Cannabis, Yeast and the Quest for Cannabinoid Synthesis

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cannibinoid-synthesisCBD, CBG, CBA, CBN, THC—the race to find the holy grail of cannabinoid production is in full swing. Money flows abound, unicorn-hungry investors looking to capture market share are swirling around promising frontrunners with lucrative IP. One interesting segment of cannabis IP gaining traction focuses on cannabinoids synthesis from microorganisms such as yeast.

Cannabinoids are naturally occurring compounds of Cannabis sativa, which generates over 112 different cannabinoids that accumulate in glands known as trichomes. Cannabinoids have shown antioxidant, anti-inflammatory and neuroprotective properties, and are used to treat various ailments such as nausea, asthma, migraine, epilepsy, insomnia, depression, anxiety, and many more. The two most abundant and well-studied cannabinoids from the cannabis plant—THC and CBD—are FDA-approved drugs. Since cannabinoids are naturally occurring compounds, such compounds are not eligible for patent protection under 35. U.S.C. 101. However, some CBD pioneers, like Pillsbury client, Dr. Jason Poulos of Librede Inc., are leveraging a dynamic string of protein expression to synthesize pure cannabinoids at an industrial scale without the use of any actual cannabis plant.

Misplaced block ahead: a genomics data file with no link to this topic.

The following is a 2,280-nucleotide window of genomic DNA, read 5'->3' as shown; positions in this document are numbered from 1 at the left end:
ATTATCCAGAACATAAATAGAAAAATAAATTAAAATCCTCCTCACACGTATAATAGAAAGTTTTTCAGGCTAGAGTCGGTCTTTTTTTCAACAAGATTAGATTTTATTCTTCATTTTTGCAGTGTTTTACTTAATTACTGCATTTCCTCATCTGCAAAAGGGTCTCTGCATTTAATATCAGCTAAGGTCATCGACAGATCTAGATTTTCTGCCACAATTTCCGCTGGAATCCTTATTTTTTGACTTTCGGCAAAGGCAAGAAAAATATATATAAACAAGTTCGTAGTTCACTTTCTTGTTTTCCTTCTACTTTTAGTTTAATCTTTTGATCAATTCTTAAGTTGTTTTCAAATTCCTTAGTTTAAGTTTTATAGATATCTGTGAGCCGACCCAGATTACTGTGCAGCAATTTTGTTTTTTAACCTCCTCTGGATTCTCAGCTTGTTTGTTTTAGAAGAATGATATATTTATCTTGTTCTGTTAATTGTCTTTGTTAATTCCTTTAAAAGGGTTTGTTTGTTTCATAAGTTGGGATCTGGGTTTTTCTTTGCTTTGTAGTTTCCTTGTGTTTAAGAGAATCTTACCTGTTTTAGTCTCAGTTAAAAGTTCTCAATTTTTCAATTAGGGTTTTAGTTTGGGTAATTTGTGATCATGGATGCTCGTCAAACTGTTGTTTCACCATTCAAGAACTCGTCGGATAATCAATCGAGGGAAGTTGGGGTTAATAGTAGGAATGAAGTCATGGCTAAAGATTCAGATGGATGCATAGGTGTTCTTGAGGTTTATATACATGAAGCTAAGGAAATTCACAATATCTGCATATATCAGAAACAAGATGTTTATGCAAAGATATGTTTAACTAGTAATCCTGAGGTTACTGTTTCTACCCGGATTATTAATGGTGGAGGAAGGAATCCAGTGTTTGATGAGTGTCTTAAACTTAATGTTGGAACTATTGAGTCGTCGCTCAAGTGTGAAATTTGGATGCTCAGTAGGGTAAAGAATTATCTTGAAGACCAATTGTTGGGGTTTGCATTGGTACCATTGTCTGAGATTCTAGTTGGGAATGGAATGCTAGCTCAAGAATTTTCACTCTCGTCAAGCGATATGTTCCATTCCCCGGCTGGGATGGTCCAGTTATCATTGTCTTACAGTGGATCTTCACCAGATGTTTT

Circumventing the need to cultivate the cannabis plant itself clearly has promising implications. The production of cannabinoids in yeast is more economically and environmentally sustainable than agricultural production. Agricultural-based production is expensive, uses large amounts of land, water, fertilizers and pesticides, and has a high carbon footprint. With legalization comes an increase in indoor grow operations. The electricity utilized for the cultivation of cannabis alone statewide has been estimated by some to be more than three percent of the total energy usage in California. Yeast-based production is similar to brewing beer—it uses less energy, is less resource intensive, and benefits from steady supply chains, while providing higher purity/constituency. This type of method can eliminate the cost of cannabis cultivation. Understandably, some may be wary of this new method—understanding how CBD synthesis plays out can be a bit tricky. Yet, unknown to many consumers, several high-value natural products are already produced by yeast and are in everyday products such as cosmetics, flavors and fragrances.

The Yeast One Can Do
Yeast-based synthesis of CBD is a combination of biotechnology and agricultural, a.k.a. cellular agriculture. In this process the blueprint (DNA) for the chemical machines (enzymes) that produce cannabinoids are inserted into yeast. Enzymes increase the rate of chemical reactions by lowering activation energy. The enzymes act on molecules called substrates, which are converted by the enzyme into products. A synthase is an enzyme that catalyzes a synthesis process. When the yeast have the blueprint (DNA) they can make the chemical machines (enzymes) and then convert substrates (sugar or other feedstocks) into CBD.